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Video and audio data requests, technology advances and widespread use of evidential video necessitate a Procedural update

People shopping with some faces redacted.
Video and audio data requests, technology advances and widespread use of evidential video necessitate a Procedural update.
Posted in: Articles, Video Redaction, UK

Here we look at how the demand for data redaction (blurring/removal) has increased significantly and has broadened in scope to include audio as well as images.

The current mass availability of video footage and changes in data processing technology have led the government to update its Procedural guidelines.

GDPR and pandemic stimulate increase in data requests

Requests for video evidence have increased significantly in the past decade. The requests are frequently made by individuals in the form of data subject access requests (DSARs).

The biggest increases in individual DSARs occurred after the introduction of GDPR in 2018, following which the public became far more aware of their data privacy rights.

There was a further increase during the Covid pandemic, when widespread furloughs and redundancies prompted employees to investigate data held on them by their employers.

What is the latest guidance on best practice for processing video evidence?.

What is the latest guidance on best practice for processing video evidence?

There has been a comparable increase in requests for, and the use of video in legal matters, where video footage forms part of the evidence for either the prosecution or the defence.

In the commercial world, a large percentage (up to 70% in the clinical sector) of video data requests are instigated by law firms and insurance companies who initiate DSARs as the first stage in their Discovery and Claims procedures.

Prevalence of CCTV cameras

The large-scale deployment of CCTV cameras and the advances in digital technology, together with the audio frequently associated with it, mean that digital imagery is now an intrinsic part of everyday life and is a key enabling technology for the police and public.

In a 2013 report, the British Security Industry Association (BSIA) estimated there were between 4-5.9 million cameras in the UK, but as recently as 2020, most people appear to agree on a figure of 5.2 million CCTV cameras nationwide.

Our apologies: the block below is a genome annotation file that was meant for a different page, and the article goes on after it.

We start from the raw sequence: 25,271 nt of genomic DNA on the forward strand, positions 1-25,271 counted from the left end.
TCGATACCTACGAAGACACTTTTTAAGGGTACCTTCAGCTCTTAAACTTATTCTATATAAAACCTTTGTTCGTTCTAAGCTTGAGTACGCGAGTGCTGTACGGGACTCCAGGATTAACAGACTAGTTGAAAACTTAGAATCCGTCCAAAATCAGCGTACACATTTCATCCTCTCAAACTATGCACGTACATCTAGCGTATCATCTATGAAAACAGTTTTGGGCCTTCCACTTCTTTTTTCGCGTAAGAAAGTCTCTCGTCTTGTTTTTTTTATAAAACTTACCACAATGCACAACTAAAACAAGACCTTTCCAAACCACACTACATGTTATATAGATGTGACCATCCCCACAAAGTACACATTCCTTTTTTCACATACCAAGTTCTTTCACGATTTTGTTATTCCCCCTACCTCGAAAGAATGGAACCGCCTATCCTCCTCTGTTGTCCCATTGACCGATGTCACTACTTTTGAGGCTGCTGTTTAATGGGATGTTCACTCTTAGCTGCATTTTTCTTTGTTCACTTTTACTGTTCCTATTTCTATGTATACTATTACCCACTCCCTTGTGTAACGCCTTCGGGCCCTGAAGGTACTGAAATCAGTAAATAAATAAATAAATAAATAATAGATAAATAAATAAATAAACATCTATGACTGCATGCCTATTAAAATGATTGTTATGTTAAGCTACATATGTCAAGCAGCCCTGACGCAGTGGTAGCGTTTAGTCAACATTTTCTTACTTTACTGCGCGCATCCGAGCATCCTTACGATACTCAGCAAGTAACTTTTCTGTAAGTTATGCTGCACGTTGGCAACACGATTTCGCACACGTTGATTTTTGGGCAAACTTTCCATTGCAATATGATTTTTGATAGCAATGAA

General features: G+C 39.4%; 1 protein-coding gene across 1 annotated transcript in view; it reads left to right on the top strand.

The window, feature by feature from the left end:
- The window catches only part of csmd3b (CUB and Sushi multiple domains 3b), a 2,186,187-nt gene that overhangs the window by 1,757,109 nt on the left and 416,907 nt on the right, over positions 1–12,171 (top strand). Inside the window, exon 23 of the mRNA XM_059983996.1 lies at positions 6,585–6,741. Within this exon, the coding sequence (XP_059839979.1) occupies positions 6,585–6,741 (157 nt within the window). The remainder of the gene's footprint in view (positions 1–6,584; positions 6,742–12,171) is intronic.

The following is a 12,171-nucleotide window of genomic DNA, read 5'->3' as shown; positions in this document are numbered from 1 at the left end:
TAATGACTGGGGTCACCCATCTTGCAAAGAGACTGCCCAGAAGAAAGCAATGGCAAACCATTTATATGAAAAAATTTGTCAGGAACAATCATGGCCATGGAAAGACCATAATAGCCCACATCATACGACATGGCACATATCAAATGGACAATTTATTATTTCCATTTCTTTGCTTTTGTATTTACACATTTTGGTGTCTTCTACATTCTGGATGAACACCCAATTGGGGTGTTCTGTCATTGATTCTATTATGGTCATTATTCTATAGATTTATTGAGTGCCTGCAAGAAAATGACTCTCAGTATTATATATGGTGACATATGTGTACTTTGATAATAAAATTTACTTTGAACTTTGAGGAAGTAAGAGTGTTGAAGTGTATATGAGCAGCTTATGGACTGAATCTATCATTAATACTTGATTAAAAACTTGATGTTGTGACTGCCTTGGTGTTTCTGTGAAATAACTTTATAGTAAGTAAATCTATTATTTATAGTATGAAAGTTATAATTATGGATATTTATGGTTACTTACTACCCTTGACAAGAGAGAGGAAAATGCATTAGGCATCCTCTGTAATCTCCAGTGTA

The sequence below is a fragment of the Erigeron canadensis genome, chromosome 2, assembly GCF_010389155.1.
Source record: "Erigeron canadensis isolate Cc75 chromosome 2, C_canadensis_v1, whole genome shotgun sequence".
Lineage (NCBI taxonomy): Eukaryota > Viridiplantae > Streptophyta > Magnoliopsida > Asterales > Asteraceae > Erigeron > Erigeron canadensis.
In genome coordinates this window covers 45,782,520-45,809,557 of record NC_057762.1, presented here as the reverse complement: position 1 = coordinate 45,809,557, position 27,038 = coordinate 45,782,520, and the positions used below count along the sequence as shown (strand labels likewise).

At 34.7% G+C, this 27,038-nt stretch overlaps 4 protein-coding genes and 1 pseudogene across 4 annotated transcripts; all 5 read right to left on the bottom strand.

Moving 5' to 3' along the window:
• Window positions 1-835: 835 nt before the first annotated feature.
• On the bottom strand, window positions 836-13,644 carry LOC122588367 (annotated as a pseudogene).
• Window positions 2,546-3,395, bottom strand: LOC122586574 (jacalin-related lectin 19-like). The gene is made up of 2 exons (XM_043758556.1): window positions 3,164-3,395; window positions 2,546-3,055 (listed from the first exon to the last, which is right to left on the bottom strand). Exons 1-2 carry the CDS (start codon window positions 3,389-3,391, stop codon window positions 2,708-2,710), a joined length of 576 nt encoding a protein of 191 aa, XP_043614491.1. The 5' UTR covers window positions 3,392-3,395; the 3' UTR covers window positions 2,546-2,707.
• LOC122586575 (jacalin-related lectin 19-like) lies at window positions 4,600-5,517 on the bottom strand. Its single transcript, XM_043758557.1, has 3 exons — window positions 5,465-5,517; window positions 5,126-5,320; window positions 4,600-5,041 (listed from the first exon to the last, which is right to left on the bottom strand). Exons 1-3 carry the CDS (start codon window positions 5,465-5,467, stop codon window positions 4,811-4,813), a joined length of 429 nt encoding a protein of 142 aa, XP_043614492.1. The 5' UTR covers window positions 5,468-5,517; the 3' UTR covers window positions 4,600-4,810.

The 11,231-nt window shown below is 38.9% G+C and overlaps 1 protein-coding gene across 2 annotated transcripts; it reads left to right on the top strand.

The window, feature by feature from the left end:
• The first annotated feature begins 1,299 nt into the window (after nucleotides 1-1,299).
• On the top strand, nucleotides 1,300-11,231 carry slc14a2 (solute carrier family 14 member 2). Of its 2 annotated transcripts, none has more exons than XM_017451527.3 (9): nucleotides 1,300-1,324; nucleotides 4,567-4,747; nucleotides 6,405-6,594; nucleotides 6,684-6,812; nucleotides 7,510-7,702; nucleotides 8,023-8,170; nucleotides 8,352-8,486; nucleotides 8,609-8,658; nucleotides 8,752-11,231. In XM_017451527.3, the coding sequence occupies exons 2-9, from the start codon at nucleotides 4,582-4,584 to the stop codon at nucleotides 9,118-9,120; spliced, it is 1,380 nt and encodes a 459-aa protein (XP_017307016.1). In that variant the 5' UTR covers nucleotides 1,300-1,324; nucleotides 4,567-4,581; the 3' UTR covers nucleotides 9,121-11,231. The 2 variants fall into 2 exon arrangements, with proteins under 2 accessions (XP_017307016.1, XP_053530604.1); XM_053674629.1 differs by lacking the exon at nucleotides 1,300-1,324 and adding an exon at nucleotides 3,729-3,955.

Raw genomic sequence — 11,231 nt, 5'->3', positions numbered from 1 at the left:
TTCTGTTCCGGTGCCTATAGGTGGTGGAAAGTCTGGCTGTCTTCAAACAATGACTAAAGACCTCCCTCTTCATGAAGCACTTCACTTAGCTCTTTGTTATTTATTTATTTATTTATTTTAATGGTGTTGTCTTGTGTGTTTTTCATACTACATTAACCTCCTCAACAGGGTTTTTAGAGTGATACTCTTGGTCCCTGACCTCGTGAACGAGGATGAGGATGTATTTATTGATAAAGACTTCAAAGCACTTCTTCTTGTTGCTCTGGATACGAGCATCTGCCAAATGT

Britain has more surveillance activity than any other European country per capita – latest CCTV statistics show that there is one security camera for every 13 people.

Cameras reduce crime

Surveys show that video monitoring can reduce certain types of crime. The College of Policing’s Crime Reduction Toolkit suggests that CCTV is “associated with a statistically significant decrease in crime.”

According to one study, crime decreased by 13% in places with CCTV, compared to places without it. It also revealed that certain types of crime are affected by the presence of CCTV: drug-related crime decreased by 20%, and vehicle and property crime by 14%.

Increasing police use of video and multimedia evidence

Owing to the increase in the amount of video evidence solicited, stored and presented in court by the police, there has been a recent update to recommendations on best practice.

With CCTV and video such an integral part of crime prevention and safety procedures, the document that originated as the Digital Imaging Procedure in 2002, was updated in November 2021 as Digital Imaging and Multimedia Procedure v3.0.

The Digital Imaging and Multimedia Procedure is a guide for practitioners within the police and CJS who are involved with the capture, retrieval, storage or use of evidential digital images, and associated audio and metadata, either generated by the police or recovered from witnesses under the Criminal Procedure and Investigations Act 1996.

It is intended to inform operational, administrative and judicial staff involved at all stages of the Criminal Justice System (CJS).

Procedure V3.0 enhances the integrity of proper evidential gathering processes while reducing the risk of malicious manipulation. Procedure V3.0 recognises that there is now a broader range of technologies available for the capture and storage of digital imagery, which frequently has associated audio and metadata. Hence the broadening of the document title to include the term ‘multimedia’.

Master copy and working video copies

Procedure V3.0 specifies that once the Master has been defined and stored, all use of images should be from a Working Copy. It states that bit-for-bit copies should be used (where possible) for further reproduction of additional Working Copies or where precise detailed analysis is to be carried out or when images are to be enhanced.

Preparing prosecution files – redaction requirements

Along with CPS liaison and footage audit trail recommendations, Procedure V3.0 states that officers responsible for file preparation should be cognisant of any redaction requirements where personal data is not to be shared with the defence or third parties.

Facit enables operators to copy with the scale and complexity of data privacy processing

The sheer volume of video and audio data available that is required as evidence presents a considerable challenge for the police and any other operators trying to implement and follow best data processing practice.

Facit Data Systems’ data masking, video redaction solution, Identity Cloak, incorporates auto-tracking and artificial intelligence to enable users to remove all but the subject(s) of interest rapidly in video footage to be shared with third parties or presented in court.

The solution is very simple to use and assures users of cost-effective compliance. Identity Cloak is becoming the ‘go-to’ technology as the amount of video processing required is set to increase year-on-year. The software also has the capability to extract audio files in order to add context and clarification to important evidential data.